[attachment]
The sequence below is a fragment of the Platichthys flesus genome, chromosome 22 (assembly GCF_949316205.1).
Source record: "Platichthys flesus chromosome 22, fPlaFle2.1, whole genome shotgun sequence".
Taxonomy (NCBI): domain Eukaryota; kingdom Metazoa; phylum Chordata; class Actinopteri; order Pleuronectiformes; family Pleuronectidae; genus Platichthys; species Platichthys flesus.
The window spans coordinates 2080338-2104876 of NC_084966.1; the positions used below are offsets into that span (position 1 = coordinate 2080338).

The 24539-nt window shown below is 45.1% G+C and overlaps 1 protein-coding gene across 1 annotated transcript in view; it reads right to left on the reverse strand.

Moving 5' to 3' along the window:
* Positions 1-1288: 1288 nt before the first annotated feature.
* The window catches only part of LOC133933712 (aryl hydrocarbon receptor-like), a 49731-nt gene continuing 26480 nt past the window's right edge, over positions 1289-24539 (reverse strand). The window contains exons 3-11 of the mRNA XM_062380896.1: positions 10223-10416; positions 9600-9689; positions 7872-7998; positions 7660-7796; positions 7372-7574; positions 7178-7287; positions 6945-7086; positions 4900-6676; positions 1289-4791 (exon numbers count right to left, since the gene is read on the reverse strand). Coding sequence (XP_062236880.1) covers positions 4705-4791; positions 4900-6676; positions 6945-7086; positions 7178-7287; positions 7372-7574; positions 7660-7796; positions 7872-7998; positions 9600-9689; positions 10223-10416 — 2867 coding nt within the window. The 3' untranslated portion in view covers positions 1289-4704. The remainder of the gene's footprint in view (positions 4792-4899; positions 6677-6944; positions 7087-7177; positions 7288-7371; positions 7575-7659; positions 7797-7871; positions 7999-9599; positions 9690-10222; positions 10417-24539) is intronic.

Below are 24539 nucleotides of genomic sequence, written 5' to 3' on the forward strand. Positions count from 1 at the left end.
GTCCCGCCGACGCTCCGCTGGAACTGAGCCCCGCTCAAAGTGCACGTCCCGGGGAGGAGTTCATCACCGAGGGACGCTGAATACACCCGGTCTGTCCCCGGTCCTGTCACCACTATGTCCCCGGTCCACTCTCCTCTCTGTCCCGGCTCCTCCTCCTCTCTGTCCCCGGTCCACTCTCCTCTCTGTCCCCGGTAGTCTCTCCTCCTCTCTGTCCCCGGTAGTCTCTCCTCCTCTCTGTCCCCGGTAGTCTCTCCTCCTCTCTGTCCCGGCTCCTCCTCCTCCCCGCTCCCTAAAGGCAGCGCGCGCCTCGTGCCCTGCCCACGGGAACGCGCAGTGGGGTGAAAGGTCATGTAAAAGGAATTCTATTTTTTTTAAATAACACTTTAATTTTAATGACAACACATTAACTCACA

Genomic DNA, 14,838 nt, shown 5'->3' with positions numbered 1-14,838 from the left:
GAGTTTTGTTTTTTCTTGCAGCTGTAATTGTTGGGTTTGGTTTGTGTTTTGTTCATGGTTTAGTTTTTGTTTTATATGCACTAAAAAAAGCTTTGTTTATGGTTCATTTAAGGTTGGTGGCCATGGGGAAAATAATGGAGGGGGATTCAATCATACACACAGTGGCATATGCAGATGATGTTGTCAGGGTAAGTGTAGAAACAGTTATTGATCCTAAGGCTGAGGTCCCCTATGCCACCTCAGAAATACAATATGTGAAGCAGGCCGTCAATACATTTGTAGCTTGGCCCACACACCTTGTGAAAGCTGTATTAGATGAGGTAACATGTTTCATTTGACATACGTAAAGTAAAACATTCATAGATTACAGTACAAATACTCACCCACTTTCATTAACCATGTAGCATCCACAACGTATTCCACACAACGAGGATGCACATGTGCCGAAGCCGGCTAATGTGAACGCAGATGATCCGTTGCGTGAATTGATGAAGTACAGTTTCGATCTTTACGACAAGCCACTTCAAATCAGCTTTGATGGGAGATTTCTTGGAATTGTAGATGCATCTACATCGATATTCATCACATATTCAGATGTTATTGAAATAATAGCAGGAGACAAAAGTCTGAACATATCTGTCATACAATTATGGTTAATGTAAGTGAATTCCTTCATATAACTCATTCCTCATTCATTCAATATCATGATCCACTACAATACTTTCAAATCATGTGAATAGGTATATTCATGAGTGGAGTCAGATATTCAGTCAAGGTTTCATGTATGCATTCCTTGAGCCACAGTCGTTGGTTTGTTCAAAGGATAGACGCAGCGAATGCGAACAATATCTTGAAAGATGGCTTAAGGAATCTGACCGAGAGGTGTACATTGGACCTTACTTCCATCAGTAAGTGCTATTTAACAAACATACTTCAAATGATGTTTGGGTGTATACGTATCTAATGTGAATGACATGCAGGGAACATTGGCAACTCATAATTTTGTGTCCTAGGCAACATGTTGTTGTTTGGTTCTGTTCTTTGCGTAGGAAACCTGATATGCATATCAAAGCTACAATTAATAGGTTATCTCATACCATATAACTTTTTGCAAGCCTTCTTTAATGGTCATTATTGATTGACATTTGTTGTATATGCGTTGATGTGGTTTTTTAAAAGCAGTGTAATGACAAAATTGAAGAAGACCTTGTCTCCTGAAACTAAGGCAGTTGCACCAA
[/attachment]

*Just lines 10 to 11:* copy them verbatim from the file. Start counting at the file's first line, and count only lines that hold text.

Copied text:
GTCCCGCCGACGCTCCGCTGGAACTGAGCCCCGCTCAAAGTGCACGTCCCGGGGAGGAGTTCATCACCGAGGGACGCTGAATACACCCGGTCTGTCCCCGGTCCTGTCACCACTATGTCCCCGGTCCACTCTCCTCTCTGTCCCGGCTCCTCCTCCTCTCTGTCCCCGGTCCACTCTCCTCTCTGTCCCCGGTAGTCTCTCCTCCTCTCTGTCCCCGGTAGTCTCTCCTCCTCTCTGTCCCCGGTAGTCTCTCCTCCTCTCTGTCCCGGCTCCTCCTCCTCCCCGCTCCCTAAAGGCAGCGCGCGCCTCGTGCCCTGCCCACGGGAACGCGCAGTGGGGTGAAAGGTCATGTAAAAGGAATTCTATTTTTTTTAAATAACACTTTAATTTTAATGACAACACATTAACTCACA

Genomic DNA, 14,838 nt, shown 5'->3' with positions numbered 1-14,838 from the left: